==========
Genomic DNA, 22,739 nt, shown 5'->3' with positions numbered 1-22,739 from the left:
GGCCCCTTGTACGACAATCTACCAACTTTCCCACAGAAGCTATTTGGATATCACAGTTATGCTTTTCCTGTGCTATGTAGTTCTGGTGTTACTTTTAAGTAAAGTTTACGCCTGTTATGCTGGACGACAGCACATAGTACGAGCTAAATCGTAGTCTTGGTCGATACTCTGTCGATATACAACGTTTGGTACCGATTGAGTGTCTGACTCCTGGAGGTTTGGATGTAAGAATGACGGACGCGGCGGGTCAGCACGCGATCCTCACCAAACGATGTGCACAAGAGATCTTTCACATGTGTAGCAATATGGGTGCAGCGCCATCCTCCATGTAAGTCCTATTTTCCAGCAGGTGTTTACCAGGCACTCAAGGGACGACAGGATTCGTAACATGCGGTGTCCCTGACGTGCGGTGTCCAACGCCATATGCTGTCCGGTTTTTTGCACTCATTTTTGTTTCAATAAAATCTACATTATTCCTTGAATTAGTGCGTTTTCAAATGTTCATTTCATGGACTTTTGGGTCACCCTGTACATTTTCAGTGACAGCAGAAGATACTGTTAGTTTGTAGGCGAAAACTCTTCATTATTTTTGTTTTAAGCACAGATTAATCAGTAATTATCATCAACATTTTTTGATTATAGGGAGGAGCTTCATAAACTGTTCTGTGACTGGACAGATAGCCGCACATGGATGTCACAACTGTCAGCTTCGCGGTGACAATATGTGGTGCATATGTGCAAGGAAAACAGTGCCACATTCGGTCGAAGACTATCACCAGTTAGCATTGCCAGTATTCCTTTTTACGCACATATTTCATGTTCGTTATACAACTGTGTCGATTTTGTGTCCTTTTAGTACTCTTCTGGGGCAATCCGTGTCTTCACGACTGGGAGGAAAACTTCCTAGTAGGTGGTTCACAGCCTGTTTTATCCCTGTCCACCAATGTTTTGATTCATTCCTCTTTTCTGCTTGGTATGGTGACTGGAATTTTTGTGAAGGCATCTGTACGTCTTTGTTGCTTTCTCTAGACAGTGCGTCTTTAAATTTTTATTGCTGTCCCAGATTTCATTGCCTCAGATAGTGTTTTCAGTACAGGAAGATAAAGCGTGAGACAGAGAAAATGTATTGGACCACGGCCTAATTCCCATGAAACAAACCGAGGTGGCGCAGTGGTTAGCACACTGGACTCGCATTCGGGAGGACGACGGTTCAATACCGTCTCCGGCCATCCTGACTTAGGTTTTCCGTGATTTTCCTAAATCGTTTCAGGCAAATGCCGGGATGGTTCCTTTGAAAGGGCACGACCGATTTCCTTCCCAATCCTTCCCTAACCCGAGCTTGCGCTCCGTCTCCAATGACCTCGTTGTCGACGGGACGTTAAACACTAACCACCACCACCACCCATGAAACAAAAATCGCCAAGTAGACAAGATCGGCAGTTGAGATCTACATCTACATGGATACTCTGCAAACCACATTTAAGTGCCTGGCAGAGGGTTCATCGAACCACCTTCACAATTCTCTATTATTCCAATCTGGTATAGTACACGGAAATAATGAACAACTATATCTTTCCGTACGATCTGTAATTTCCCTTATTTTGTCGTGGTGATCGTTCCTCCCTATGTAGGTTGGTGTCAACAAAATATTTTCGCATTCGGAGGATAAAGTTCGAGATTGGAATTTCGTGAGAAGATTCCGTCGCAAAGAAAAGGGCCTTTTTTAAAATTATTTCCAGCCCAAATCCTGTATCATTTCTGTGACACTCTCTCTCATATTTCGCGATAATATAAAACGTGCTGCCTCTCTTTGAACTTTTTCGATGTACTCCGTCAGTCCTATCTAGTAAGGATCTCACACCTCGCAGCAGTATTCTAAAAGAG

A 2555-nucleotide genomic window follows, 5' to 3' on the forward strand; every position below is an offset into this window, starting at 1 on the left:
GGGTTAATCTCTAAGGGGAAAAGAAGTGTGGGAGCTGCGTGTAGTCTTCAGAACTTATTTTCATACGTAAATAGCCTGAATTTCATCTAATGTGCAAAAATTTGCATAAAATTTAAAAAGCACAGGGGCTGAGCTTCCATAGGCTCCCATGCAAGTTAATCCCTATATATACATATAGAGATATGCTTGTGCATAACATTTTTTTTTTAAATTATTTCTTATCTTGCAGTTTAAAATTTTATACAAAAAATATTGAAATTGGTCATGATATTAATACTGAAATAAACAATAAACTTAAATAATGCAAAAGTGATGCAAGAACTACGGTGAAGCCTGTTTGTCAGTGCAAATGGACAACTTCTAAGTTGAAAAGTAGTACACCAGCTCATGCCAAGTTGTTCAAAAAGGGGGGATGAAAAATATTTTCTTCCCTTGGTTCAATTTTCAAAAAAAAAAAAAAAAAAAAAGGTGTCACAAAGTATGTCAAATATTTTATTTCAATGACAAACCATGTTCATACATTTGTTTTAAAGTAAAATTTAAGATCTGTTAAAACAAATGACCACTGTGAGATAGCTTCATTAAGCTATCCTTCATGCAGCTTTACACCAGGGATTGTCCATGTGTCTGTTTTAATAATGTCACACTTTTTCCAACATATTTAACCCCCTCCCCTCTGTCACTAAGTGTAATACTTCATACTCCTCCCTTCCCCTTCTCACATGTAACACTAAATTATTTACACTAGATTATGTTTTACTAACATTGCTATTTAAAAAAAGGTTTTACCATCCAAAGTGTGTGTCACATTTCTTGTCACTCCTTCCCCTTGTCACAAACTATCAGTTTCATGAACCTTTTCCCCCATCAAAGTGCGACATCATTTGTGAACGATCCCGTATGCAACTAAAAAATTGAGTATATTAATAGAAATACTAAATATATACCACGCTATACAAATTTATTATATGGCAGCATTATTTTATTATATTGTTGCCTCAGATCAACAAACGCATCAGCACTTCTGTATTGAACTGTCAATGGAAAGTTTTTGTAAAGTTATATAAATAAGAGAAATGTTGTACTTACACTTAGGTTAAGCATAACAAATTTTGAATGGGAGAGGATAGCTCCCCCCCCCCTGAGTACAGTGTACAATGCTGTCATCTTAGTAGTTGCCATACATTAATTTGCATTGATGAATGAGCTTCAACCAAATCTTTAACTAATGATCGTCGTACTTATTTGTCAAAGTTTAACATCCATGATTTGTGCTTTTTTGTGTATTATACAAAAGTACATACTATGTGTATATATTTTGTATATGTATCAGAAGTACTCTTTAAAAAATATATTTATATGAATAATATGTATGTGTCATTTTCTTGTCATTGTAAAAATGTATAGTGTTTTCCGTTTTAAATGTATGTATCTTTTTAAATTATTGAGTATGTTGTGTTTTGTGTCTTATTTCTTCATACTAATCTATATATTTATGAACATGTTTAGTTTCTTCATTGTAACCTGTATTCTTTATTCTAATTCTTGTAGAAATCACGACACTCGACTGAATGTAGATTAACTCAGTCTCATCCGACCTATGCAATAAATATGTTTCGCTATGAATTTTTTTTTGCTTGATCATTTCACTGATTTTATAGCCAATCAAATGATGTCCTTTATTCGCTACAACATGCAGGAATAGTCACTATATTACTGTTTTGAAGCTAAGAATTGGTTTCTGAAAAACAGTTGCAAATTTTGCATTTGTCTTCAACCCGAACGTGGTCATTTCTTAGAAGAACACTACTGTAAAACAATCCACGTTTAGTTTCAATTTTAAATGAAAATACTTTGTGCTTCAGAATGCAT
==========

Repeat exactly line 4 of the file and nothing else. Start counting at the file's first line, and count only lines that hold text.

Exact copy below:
GGGTTAATCTCTAAGGGGAAAAGAAGTGTGGGAGCTGCGTGTAGTCTTCAGAACTTATTTTCATACGTAAATAGCCTGAATTTCATCTAATGTGCAAAAATTTGCATAAAATTTAAAAAGCACAGGGGCTGAGCTTCCATAGGCTCCCATGCAAGTTAATCCCTATATATACATATAGAGATATGCTTGTGCATAACATTTTTTTTTTAAATTATTTCTTATCTTGCAGTTTAAAATTTTATACAAAAAATATTGAAATTGGTCATGATATTAATACTGAAATAAACAATAAACTTAAATAATGCAAAAGTGATGCAAGAACTACGGTGAAGCCTGTTTGTCAGTGCAAATGGACAACTTCTAAGTTGAAAAGTAGTACACCAGCTCATGCCAAGTTGTTCAAAAAGGGGGGATGAAAAATATTTTCTTCCCTTGGTTCAATTTTCAAAAAAAAAAAAAAAAAAAAAGGTGTCACAAAGTATGTCAAATATTTTATTTCAATGACAAACCATGTTCATACATTTGTTTTAAAGTAAAATTTAAGATCTGTTAAAACAAATGACCACTGTGAGATAGCTTCATTAAGCTATCCTTCATGCAGCTTTACACCAGGGATTGTCCATGTGTCTGTTTTAATAATGTCACACTTTTTCCAACATATTTAACCCCCTCCCCTCTGTCACTAAGTGTAATACTTCATACTCCTCCCTTCCCCTTCTCACATGTAACACTAAATTATTTACACTAGATTATGTTTTACTAACATTGCTATTTAAAAAAAGGTTTTACCATCCAAAGTGTGTGTCACATTTCTTGTCACTCCTTCCCCTTGTCACAAACTATCAGTTTCATGAACCTTTTCCCCCATCAAAGTGCGACATCATTTGTGAACGATCCCGTATGCAACTAAAAAATTGAGTATATTAATAGAAATACTAAATATATACCACGCTATACAAATTTATTATATGGCAGCATTATTTTATTATATTGTTGCCTCAGATCAACAAACGCATCAGCACTTCTGTATTGAACTGTCAATGGAAAGTTTTTGTAAAGTTATATAAATAAGAGAAATGTTGTACTTACACTTAGGTTAAGCATAACAAATTTTGAATGGGAGAGGATAGCTCCCCCCCCCCTGAGTACAGTGTACAATGCTGTCATCTTAGTAGTTGCCATACATTAATTTGCATTGATGAATGAGCTTCAACCAAATCTTTAACTAATGATCGTCGTACTTATTTGTCAAAGTTTAACATCCATGATTTGTGCTTTTTTGTGTATTATACAAAAGTACATACTATGTGTATATATTTTGTATATGTATCAGAAGTACTCTTTAAAAAATATATTTATATGAATAATATGTATGTGTCATTTTCTTGTCATTGTAAAAATGTATAGTGTTTTCCGTTTTAAATGTATGTATCTTTTTAAATTATTGAGTATGTTGTGTTTTGTGTCTTATTTCTTCATACTAATCTATATATTTATGAACATGTTTAGTTTCTTCATTGTAACCTGTATTCTTTATTCTAATTCTTGTAGAAATCACGACACTCGACTGAATGTAGATTAACTCAGTCTCATCCGACCTATGCAATAAATATGTTTCGCTATGAATTTTTTTTTGCTTGATCATTTCACTGATTTTATAGCCAATCAAATGATGTCCTTTATTCGCTACAACATGCAGGAATAGTCACTATATTACTGTTTTGAAGCTAAGAATTGGTTTCTGAAAAACAGTTGCAAATTTTGCATTTGTCTTCAACCCGAACGTGGTCATTTCTTAGAAGAACACTACTGTAAAACAATCCACGTTTAGTTTCAATTTTAAATGAAAATACTTTGTGCTTCAGAATGCAT